Charlotte-based Duke pushed back on the findings, accusing the environmental groups of cherry-picking data in an attempt to advance a misleading narrative and extreme agenda.

If by "cherry-picking" you mean highlighting important data points so they won't get lost in the noise, then yes:

Virginia provides a template for NC on coal ash cleanup

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And it includes making cap-in-place schemes illegal:

The plan would require Dominion to excavate toxic coal ash from unlined and leaky storage ponds along the James, Elizabeth and Potomac rivers and recycle at least 25 percent to “beneficial use” as bricks or concrete, and store the rest in permitted, lined landfills. The plan aims to limit the amount of removal costs passed on to ratepayers, who eventually would pay about $5 more a month, lawmakers said.

Two years ago, lawmakers imposed a moratorium on an approved closure method called “cap-in-place” and directed Dominion to explore alternatives. Cap-in-place has been criticized as inadequate.

Because it *is* inadequate. With no bottom barrier, groundwater seeps in, and then carries contaminants straight down and into rivers and lakes. Each location has individual characteristics that make cap-in-place either somewhat risky or downright crazy, and as SELC has learned in Georgia, utilities simply can't be trusted to judge the difference:

Coal Ash Wednesday: Duke Energy's "cap in place" proposal backed by rate hike scare

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Taking passive-aggressive bullying to a whole new level:

The proposal is likely to win few friends among environmentalists who want to see all of the Belews Creek plant’s 12 million tons of coal ash dug out of the basin and reburied in a lined landfill.

But Duke Energy says the new alternative makes more sense because it requires less disruptive excavation and carries a significantly lower price tag for the utility’s North Carolina customers, who ultimately will bear the cost of coal ash disposal in their power bills.

Bolding mine, because that is not a foregone conclusion, and the author should know that. All rate increases must be approved by the NC Utilities Commission, and Duke Energy has had several of their requests reduced substantially in the last 2-3 years. That being said, the NCUC should have taken a harder stance on this, and refused *any* increases associated with Duke's previous irresponsible activities. It's their compromises allowing some increases that have led to a situation where the utility can raise such a threat as above, so they can do a half-ass job sweeping coal ash under the rug. Just covering up a coal ash impoundment that does not have a bottom liner may actually increase the amount of Arsenic that leaks out:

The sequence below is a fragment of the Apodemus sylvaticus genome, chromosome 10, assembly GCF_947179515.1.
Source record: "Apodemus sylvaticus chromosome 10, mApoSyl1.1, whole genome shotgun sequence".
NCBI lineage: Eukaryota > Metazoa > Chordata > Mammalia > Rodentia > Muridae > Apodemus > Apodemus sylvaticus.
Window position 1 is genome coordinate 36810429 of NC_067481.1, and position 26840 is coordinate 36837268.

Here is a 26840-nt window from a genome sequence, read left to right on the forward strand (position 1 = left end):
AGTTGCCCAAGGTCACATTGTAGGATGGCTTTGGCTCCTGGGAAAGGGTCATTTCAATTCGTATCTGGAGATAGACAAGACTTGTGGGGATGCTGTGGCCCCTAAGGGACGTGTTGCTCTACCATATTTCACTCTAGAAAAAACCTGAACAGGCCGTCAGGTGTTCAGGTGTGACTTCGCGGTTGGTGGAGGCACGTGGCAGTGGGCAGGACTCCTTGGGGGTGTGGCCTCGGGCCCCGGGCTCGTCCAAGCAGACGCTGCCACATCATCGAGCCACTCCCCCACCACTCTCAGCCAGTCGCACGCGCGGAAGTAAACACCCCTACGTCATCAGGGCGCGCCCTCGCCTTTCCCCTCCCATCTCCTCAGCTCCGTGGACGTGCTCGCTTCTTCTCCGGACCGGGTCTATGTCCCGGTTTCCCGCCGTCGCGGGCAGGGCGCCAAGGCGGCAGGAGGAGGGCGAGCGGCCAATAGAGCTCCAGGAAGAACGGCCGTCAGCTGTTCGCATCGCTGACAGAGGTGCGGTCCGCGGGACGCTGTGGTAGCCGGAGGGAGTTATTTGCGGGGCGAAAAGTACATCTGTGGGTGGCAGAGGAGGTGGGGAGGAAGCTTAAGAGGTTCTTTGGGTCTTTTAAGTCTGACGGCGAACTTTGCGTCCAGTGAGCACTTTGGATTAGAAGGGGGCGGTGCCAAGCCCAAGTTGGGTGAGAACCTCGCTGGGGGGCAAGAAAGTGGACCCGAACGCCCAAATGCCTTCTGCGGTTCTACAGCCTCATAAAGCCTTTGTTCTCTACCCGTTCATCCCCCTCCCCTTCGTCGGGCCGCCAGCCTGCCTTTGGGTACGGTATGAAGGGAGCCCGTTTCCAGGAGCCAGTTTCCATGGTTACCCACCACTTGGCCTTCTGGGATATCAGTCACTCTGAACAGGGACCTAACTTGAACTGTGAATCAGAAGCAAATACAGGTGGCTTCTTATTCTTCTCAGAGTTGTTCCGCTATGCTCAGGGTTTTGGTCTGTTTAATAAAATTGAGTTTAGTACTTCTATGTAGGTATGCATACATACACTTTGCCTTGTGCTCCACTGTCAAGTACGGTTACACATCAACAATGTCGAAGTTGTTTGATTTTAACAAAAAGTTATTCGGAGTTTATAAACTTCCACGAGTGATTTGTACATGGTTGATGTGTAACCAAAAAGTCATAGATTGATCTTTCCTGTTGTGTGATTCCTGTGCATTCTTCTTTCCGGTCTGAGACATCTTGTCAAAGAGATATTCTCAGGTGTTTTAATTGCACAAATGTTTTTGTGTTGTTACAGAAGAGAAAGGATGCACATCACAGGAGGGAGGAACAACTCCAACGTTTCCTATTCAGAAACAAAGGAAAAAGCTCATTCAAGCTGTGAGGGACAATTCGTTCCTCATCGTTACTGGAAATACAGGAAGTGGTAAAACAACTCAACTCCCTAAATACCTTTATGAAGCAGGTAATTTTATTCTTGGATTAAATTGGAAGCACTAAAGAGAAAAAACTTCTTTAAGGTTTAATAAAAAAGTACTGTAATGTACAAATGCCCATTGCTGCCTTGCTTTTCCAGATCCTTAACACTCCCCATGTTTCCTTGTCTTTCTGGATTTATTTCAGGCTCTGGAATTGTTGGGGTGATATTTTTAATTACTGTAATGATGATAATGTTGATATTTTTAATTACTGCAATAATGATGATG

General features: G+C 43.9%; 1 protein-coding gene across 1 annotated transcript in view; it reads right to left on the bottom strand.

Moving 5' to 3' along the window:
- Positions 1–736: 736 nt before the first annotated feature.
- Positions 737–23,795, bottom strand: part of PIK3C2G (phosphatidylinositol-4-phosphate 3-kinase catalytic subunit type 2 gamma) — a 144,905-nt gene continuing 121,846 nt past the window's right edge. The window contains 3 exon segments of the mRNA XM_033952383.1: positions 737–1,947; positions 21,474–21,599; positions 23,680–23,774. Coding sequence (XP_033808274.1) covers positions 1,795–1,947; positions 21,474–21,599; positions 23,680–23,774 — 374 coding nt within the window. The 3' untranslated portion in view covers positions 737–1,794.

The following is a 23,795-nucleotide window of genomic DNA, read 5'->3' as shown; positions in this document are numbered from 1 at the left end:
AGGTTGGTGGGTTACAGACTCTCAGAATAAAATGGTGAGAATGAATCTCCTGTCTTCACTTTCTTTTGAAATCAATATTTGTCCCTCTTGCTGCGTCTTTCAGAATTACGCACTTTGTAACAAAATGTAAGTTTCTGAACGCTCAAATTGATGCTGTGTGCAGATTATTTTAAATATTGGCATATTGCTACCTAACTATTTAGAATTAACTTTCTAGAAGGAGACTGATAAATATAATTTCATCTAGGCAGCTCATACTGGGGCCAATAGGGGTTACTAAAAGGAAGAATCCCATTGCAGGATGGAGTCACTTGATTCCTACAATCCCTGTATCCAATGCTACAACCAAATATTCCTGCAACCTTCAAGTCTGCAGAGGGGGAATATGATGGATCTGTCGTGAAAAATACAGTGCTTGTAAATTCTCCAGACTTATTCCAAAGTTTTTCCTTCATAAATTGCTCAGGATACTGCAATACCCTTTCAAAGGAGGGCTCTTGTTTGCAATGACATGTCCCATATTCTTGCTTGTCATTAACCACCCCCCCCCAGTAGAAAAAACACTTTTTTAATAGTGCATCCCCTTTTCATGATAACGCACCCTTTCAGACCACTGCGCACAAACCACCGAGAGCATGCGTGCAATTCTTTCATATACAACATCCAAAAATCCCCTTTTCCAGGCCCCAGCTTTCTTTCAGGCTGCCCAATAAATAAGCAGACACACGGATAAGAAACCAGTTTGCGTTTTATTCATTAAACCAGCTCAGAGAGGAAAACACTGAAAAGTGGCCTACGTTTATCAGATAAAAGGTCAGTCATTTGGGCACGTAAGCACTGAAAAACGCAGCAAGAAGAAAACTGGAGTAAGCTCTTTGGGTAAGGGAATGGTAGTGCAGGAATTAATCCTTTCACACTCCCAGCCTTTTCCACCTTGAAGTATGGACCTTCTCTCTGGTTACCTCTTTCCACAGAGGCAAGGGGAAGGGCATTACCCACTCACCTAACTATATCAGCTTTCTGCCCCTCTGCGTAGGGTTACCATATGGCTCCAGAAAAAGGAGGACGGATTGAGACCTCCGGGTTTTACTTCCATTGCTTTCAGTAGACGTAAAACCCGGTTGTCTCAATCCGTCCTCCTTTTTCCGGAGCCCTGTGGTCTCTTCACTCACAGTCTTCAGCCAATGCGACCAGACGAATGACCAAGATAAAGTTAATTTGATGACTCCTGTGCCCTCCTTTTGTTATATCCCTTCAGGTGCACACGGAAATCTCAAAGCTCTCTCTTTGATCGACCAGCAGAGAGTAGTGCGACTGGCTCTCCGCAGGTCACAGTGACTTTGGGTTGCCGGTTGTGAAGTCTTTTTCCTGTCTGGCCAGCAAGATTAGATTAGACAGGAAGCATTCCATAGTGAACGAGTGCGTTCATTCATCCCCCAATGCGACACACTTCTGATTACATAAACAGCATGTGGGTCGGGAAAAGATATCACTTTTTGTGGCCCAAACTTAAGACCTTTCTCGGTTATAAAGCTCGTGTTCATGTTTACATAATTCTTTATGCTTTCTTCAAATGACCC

Coal Ash Wednesday: Here come the sludge

And this will be fouling the Neuse River for a long time to come:

Matthew Starr had paddled only a half mile of a stretch of Neuse River near Duke Energy’s H.F. Lee power plant in Goldsboro when he saw initial signs that something had gone very wrong. “There was exposed coal ash on trees, floating in the river, on the road,” said Starr, the Upper Neuse Riverkeeper. “There was coal ash lying on the ground. We scooped it up out of the water.”

Flooding from Hurricane Florence had drowned two inactive coal ash basins in five feet of water. The active basins, according to state regulators, were structurally sound, but the Half Mile Branch Creek, according to images published by the Department of Environmental Quality (DEQ), was flowing through the inactive basin complex, which is covered in trees and other vegetation. Cenospheres, hollow balls of silica and aluminum that are coal ash byproducts, were floating on the water. But cenospheres are not entirely innocuous; they often contain arsenic and lead, just like the coal they came from.

This is one of the coal ash sites Duke Energy was ordered to relocate, but in late 2016 they sought for and received approval to recycle that ash instead. In other words, it shouldn't have been there to leak out. At least not in the volume it did. But of course that "volume" is hard to quantify, since we can't trust Duke Energy to be honest about its reporting:

Dam collapses at Duke Energy coal ash impoundment

Sometimes I really hate when my predictions come true:

Torrential rain from Hurricane Florence caused a slope to collapse at a coal ash landfill at Duke Energy’s Sutton plant in Wilmington. The utility reported about 2,000 cubic yards of material, including ash, was displaced. For context, the average commercial dump truck holds about 10-14 cubic yards, meaning the amount of displaced material at Sutton was equivalent to 142 dump truck loads.

It’s unclear if the rains carried any coal ash beyond the landfill and into the lake — and if so, how much. The landfill, which is lined, is designed to hold 5 million tons of coal ash in three cells. The utility notified state environmental regulators of the slope failure.

Hat-tip to Lisa Sorg and Riverkeeper Kemp Burdette for keeping us informed on this. Kemp was going to do an on-site (or as close as he could get) inspection yesterday, so hopefully we'll have an accurate photo to go with this story. Here's an update from Kemp: